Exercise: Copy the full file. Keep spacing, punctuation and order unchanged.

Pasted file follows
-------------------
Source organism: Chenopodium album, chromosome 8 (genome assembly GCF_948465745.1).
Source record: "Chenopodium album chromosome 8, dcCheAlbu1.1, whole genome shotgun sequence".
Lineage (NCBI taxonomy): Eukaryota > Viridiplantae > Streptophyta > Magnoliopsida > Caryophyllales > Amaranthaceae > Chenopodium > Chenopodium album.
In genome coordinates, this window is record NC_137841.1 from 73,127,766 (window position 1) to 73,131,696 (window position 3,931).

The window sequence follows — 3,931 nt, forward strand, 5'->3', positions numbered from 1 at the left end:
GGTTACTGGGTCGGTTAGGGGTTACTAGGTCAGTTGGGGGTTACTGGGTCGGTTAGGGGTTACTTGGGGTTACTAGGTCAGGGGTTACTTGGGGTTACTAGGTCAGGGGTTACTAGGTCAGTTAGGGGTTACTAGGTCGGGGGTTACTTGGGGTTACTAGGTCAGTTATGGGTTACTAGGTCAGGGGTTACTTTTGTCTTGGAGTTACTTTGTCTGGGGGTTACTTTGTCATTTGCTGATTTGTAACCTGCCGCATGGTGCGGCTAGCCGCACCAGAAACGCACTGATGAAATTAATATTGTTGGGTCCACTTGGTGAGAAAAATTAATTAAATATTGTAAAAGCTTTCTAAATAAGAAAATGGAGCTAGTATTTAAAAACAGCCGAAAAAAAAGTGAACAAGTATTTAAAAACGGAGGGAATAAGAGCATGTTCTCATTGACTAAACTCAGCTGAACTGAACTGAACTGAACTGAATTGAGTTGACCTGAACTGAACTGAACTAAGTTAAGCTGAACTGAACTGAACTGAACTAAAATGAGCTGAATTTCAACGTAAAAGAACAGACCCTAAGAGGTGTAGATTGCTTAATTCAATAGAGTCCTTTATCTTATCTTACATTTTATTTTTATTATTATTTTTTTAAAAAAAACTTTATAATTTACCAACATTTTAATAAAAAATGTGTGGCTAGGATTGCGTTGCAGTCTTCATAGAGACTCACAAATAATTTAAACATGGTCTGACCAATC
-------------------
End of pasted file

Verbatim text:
Source organism: Chenopodium album, chromosome 8 (genome assembly GCF_948465745.1).
Source record: "Chenopodium album chromosome 8, dcCheAlbu1.1, whole genome shotgun sequence".
Lineage (NCBI taxonomy): Eukaryota > Viridiplantae > Streptophyta > Magnoliopsida > Caryophyllales > Amaranthaceae > Chenopodium > Chenopodium album.
In genome coordinates, this window is record NC_137841.1 from 73,127,766 (window position 1) to 73,131,696 (window position 3,931).

The window sequence follows — 3,931 nt, forward strand, 5'->3', positions numbered from 1 at the left end:
GGTTACTGGGTCGGTTAGGGGTTACTAGGTCAGTTGGGGGTTACTGGGTCGGTTAGGGGTTACTTGGGGTTACTAGGTCAGGGGTTACTTGGGGTTACTAGGTCAGGGGTTACTAGGTCAGTTAGGGGTTACTAGGTCGGGGGTTACTTGGGGTTACTAGGTCAGTTATGGGTTACTAGGTCAGGGGTTACTTTTGTCTTGGAGTTACTTTGTCTGGGGGTTACTTTGTCATTTGCTGATTTGTAACCTGCCGCATGGTGCGGCTAGCCGCACCAGAAACGCACTGATGAAATTAATATTGTTGGGTCCACTTGGTGAGAAAAATTAATTAAATATTGTAAAAGCTTTCTAAATAAGAAAATGGAGCTAGTATTTAAAAACAGCCGAAAAAAAAGTGAACAAGTATTTAAAAACGGAGGGAATAAGAGCATGTTCTCATTGACTAAACTCAGCTGAACTGAACTGAACTGAACTGAATTGAGTTGACCTGAACTGAACTGAACTAAGTTAAGCTGAACTGAACTGAACTGAACTAAAATGAGCTGAATTTCAACGTAAAAGAACAGACCCTAAGAGGTGTAGATTGCTTAATTCAATAGAGTCCTTTATCTTATCTTACATTTTATTTTTATTATTATTTTTTTAAAAAAAACTTTATAATTTACCAACATTTTAATAAAAAATGTGTGGCTAGGATTGCGTTGCAGTCTTCATAGAGACTCACAAATAATTTAAACATGGTCTGACCAATC